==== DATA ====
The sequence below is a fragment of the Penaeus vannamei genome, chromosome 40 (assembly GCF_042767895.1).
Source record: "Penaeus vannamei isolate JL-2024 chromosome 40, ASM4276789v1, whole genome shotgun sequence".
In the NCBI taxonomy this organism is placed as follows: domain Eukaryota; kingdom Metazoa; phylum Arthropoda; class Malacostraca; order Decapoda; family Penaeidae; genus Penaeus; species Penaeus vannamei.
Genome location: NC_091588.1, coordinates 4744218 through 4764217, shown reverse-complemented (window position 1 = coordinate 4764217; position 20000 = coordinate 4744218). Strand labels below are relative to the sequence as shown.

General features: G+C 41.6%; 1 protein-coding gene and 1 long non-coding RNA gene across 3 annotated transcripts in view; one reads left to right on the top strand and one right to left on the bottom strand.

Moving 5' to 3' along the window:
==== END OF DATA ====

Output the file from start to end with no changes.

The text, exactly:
The sequence below is a fragment of the Penaeus vannamei genome, chromosome 40 (assembly GCF_042767895.1).
Source record: "Penaeus vannamei isolate JL-2024 chromosome 40, ASM4276789v1, whole genome shotgun sequence".
In the NCBI taxonomy this organism is placed as follows: domain Eukaryota; kingdom Metazoa; phylum Arthropoda; class Malacostraca; order Decapoda; family Penaeidae; genus Penaeus; species Penaeus vannamei.
Genome location: NC_091588.1, coordinates 4744218 through 4764217, shown reverse-complemented (window position 1 = coordinate 4764217; position 20000 = coordinate 4744218). Strand labels below are relative to the sequence as shown.

General features: G+C 41.6%; 1 protein-coding gene and 1 long non-coding RNA gene across 3 annotated transcripts in view; one reads left to right on the top strand and one right to left on the bottom strand.

Moving 5' to 3' along the window: